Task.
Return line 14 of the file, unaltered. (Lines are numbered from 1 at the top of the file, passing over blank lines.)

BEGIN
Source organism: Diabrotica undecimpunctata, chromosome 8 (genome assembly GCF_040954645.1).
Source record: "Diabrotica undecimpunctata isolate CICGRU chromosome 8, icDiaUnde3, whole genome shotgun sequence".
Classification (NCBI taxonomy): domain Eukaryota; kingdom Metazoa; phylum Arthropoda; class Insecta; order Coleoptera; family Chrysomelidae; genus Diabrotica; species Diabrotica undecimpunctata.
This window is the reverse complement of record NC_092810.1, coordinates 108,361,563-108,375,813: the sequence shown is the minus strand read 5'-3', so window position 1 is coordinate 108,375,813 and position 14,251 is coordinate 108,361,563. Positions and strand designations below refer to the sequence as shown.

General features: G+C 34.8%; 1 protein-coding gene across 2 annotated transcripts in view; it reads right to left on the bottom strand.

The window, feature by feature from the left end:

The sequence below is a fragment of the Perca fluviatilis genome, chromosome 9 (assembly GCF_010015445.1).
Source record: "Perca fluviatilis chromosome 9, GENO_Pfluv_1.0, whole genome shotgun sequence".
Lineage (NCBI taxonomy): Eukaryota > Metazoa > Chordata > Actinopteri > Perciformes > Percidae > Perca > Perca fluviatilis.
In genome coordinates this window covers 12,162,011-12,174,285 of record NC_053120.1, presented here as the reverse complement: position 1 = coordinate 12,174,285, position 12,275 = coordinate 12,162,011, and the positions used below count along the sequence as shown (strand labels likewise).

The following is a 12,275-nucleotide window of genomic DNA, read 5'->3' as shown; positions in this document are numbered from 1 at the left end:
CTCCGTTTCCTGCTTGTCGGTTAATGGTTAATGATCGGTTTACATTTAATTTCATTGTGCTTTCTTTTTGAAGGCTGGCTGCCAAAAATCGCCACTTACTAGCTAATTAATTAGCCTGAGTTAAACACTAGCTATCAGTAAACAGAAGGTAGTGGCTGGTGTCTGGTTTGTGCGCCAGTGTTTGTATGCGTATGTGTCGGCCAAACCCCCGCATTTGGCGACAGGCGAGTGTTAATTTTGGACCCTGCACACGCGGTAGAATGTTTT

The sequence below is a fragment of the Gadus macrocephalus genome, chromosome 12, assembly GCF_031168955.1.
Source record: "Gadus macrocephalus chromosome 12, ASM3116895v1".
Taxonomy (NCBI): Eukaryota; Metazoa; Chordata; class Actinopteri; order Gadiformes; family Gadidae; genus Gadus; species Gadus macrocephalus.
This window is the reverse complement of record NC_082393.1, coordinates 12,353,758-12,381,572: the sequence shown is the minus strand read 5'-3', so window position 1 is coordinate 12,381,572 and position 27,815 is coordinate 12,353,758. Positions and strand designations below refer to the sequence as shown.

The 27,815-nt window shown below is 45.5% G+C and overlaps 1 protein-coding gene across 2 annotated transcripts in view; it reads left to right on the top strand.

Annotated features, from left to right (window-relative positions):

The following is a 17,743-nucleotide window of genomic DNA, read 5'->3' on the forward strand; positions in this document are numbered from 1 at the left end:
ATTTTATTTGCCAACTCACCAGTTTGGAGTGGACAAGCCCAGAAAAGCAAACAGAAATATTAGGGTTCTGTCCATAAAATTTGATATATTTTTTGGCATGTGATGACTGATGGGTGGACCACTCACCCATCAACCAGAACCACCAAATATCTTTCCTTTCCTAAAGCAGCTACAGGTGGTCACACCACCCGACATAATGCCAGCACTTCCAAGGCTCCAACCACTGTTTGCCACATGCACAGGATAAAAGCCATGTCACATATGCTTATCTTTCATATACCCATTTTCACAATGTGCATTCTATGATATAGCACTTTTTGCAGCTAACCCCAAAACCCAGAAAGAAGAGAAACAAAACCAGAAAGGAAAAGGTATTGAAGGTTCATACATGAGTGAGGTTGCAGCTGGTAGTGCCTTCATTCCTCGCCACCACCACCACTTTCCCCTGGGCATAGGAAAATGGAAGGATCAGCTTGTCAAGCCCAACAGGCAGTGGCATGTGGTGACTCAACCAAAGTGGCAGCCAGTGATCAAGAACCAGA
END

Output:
Source record: "Gadus macrocephalus chromosome 12, ASM3116895v1".